Po’ Boy Sandwich at Parkway Bakery and Tavern

Po’ Boy Sandwich at Parkway Bakery and Tavern

We first came to New Orleans 2 years ago for Mardi Gras.

Then came here running away from Hurricane Matthew in October 2016, and this time from form Hurricane Irma.

A few days that we spent here during each of these visits were not enough to learn much and to see everything, but what an interesting history, what a fascinating architecture, what a great food…

You can’t talk about the food in New Orleans and not mention Po’ Boy sandwiches. We learned about Po’ boy sandwiches and tried them in our first visits here. The story behind the Po’ Boys is a fascinating one.

When motormen and conductors of street cars in New Orleans went on strike July 1, 1929, 2 brothers, who used to work as carmen themselves, and who since 1922 had a sandwich shop Martin Brothers’ Coffee Stand and Restaurant in the French Market, promised to feed fellow Carmen until the end of the strike.

One of the brothers later said “We fed those men free of charge until the strike ended. Whenever we saw one of the striking men coming, one of us would say, “Here comes another poor boy.” And according to the legend, this is how the Po’ boy sandwich started.

There are a lot of sandwich shops selling Po’boy sandwiches in New Orleans. And many of them claim theirs is the best. Today we went to Po’ Boy Sandwich at Parkway Bakery and Tavern and tried their best Po’ Boy sandwich. At least they can support the claim as they were the best po’ boy in Louisiana in 2016.

Parkway Bakery and TavernWe took an Original po’ boy with roasted beef, and a Surf N Turf Po’ Boy sandwich and 4 of us shared. Wow, so overwhelmingly abundant and so delicious. Half of full sandwich fills you up good. I thought that to eat a full sandwich is a suicide, but my son said that if he were hungry, he could handle the whole sandwich. Well, he is young (by my standards) and adventurous. I am too old for that.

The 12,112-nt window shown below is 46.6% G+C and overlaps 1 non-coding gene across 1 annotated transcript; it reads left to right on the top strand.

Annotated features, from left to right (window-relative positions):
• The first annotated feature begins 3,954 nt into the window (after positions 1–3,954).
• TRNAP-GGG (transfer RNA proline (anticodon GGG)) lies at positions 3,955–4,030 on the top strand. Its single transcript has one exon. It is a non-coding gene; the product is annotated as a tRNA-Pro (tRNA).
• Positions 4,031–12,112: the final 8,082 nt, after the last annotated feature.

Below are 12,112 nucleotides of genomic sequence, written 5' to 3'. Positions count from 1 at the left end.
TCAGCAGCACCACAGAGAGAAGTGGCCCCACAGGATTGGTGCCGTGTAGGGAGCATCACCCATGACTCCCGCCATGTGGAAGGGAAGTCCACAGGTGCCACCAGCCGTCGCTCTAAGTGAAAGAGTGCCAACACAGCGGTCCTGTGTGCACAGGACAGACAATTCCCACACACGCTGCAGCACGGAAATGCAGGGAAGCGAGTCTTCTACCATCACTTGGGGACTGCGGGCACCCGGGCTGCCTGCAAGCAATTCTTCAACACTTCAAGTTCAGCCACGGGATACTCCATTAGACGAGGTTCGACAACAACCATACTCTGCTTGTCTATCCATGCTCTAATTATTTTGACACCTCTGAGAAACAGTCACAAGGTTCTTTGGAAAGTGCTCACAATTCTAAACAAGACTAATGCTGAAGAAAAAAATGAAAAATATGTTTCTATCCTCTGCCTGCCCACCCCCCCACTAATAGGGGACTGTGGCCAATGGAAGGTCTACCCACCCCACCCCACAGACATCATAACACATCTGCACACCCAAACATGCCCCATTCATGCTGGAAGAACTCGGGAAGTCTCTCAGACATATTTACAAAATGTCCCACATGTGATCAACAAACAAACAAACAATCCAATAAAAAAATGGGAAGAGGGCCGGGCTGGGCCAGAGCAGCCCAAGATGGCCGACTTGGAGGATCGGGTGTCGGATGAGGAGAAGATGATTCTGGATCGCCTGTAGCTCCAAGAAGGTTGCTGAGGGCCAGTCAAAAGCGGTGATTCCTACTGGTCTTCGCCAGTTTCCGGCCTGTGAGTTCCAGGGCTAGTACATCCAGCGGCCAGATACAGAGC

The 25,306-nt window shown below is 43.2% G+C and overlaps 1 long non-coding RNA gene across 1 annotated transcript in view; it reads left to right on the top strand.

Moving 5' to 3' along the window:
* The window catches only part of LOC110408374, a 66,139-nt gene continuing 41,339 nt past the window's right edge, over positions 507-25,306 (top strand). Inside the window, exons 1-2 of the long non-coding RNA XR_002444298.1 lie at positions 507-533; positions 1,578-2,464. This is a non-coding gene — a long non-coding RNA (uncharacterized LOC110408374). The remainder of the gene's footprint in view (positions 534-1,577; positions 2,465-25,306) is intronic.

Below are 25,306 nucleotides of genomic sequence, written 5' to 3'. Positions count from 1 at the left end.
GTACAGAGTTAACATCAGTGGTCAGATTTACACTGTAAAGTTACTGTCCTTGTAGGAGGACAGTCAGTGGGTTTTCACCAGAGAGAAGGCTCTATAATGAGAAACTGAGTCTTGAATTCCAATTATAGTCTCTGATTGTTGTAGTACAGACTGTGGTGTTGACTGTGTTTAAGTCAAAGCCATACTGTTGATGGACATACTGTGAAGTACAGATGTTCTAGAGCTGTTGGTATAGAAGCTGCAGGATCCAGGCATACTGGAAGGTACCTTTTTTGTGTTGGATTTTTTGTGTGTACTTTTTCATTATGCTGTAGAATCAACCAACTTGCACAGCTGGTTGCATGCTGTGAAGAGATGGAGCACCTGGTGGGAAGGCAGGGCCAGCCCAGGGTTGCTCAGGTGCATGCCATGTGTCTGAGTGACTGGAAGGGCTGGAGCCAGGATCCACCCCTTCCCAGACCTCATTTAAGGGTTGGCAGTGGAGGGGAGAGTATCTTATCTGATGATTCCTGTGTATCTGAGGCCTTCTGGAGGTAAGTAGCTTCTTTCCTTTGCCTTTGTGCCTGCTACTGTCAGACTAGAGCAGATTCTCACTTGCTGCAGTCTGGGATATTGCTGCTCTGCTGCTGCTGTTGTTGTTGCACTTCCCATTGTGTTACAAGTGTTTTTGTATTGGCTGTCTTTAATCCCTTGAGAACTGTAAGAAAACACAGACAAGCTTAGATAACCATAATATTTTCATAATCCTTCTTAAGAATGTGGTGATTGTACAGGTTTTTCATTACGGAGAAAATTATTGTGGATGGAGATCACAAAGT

As for “poor boys”, it is an interesting story. Martin brothers “worked with baker John Gendusa to develop a 40-inch loaf of bread that retained its uniform shape. This innovation allowed for half-loaf sandwiches 20 inches in length as well as a 15-inch standard and smaller ones. The original poor boy sandwiches offered the same fillings as had been served on French bread loaves before the strike, but the size was startlingly new.”

Let me tell you that if those sandwiches were anywhere close to the ones we ate today, a 20” or even a 15” sandwich could be enough for breakfast, lunch and dinner.

There are so many fine places to eat and fine food in New Orleans. But if you did not try Po’ Boy sandwiches, you missed big, both on taste and history.

Po’ Boy Sandwich at Parkway Bakery and Tavern is one of those places that are worth visiting.

P.S. When we were there, they were filming the episode for Travel Channel, so you can see a cameraman in the photo and in the short video.

Parkway Bakery & Tavern in New Orleans. September 2017

Parkway Bakery & Tavern in New Orleans. September 2017

About Jon Zolsky

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